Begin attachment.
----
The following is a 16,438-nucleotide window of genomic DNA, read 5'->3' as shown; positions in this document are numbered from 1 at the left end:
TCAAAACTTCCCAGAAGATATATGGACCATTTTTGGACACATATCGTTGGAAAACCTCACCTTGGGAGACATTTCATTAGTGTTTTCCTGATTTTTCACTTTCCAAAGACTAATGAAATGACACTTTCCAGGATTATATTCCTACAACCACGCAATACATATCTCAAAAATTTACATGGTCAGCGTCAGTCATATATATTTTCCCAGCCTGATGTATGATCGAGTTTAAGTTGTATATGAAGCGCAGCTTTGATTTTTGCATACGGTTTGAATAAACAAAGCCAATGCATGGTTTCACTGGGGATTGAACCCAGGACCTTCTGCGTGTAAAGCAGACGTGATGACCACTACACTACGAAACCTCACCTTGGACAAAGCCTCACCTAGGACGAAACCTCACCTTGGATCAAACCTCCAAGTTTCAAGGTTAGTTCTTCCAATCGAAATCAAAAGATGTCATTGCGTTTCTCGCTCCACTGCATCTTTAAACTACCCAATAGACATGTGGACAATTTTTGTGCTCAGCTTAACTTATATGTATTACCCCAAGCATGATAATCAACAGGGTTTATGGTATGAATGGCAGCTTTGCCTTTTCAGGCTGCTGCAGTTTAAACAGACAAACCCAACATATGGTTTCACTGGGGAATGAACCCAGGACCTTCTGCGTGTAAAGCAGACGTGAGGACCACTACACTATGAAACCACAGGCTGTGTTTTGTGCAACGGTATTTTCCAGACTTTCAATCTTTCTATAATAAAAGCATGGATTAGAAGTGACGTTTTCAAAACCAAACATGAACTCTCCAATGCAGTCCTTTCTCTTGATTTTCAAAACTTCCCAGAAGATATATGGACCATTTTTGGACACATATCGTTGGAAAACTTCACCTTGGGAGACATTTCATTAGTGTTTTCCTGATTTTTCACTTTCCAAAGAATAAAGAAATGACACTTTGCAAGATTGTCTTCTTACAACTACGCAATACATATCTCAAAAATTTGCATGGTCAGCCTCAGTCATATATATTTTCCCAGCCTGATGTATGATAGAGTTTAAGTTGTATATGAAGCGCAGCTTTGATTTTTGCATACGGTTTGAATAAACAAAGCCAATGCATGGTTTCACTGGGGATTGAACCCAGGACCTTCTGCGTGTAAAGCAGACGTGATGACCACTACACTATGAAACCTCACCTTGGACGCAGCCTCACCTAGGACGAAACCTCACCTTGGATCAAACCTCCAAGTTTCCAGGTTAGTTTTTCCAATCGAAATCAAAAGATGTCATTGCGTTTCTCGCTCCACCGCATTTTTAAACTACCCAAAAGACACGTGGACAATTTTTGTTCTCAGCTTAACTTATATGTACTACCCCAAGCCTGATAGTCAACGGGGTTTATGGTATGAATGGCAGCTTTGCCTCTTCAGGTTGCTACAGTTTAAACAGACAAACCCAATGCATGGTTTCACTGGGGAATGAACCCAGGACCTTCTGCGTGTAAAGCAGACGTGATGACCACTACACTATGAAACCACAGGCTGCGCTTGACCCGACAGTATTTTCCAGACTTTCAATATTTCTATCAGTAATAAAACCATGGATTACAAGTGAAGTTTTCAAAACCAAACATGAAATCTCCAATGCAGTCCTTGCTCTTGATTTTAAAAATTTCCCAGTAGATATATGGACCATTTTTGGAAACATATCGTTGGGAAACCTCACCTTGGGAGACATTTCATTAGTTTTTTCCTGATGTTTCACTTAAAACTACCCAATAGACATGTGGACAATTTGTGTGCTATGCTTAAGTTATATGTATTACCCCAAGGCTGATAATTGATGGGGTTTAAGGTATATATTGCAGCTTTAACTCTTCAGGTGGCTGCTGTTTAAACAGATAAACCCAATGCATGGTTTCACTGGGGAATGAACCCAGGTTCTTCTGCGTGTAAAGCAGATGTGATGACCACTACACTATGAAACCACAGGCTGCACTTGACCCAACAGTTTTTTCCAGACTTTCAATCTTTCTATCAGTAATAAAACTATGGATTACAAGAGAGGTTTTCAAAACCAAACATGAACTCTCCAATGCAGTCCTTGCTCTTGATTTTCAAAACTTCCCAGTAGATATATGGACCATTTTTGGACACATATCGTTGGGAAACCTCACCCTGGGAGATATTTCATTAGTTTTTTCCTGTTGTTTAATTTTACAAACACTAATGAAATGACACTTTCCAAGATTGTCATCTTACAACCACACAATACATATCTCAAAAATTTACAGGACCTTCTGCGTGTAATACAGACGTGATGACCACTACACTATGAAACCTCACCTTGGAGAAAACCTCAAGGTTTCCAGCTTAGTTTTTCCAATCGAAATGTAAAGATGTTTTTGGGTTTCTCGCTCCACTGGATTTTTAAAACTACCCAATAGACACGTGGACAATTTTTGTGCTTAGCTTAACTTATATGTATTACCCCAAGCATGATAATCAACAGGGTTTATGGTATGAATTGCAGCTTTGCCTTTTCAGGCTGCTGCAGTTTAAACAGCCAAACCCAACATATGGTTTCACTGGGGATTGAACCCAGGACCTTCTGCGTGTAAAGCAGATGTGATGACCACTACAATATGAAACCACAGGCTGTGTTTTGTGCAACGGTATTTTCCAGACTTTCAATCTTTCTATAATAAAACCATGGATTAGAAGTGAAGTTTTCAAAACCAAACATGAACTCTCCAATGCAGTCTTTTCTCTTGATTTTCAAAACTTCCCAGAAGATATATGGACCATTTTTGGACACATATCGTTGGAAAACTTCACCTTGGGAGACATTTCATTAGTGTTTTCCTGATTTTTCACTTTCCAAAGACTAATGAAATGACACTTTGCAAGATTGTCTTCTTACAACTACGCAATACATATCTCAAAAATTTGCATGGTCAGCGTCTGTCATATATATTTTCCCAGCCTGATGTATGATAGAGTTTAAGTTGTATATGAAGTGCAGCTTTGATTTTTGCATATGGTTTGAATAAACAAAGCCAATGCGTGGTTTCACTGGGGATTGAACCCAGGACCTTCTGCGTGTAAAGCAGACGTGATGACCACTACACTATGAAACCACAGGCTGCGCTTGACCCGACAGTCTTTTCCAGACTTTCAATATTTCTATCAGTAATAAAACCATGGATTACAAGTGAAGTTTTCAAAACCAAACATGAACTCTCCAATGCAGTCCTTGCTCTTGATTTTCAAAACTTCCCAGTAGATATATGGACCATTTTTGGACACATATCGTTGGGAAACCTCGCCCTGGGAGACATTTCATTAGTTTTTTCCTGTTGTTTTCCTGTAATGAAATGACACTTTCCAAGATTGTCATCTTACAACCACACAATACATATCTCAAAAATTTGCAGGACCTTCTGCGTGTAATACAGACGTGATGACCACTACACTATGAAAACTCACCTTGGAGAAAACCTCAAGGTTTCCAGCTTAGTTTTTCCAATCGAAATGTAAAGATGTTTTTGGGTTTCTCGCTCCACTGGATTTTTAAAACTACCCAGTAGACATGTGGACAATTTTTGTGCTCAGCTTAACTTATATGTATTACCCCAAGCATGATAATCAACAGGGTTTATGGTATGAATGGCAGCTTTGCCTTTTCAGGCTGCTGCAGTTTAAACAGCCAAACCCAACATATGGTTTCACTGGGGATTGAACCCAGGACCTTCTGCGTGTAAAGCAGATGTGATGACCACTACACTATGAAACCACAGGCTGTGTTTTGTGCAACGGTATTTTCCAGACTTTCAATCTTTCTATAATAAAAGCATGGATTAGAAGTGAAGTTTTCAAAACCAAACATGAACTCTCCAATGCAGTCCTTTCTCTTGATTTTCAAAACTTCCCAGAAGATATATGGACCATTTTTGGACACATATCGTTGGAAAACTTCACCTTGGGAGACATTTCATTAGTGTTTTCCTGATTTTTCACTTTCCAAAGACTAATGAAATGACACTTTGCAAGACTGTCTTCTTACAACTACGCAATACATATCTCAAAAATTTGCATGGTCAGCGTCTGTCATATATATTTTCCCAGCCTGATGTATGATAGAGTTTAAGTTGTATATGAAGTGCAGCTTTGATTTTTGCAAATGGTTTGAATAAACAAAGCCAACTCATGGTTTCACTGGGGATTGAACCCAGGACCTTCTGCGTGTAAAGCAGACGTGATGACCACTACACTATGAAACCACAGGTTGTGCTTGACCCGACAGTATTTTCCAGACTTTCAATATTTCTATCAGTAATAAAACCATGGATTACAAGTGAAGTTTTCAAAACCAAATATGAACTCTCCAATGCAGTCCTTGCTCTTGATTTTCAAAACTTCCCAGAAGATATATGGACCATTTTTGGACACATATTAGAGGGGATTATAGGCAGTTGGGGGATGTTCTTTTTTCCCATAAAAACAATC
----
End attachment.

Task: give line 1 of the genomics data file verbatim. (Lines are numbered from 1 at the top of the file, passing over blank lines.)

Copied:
The following is a 16,438-nucleotide window of genomic DNA, read 5'->3' as shown; positions in this document are numbered from 1 at the left end: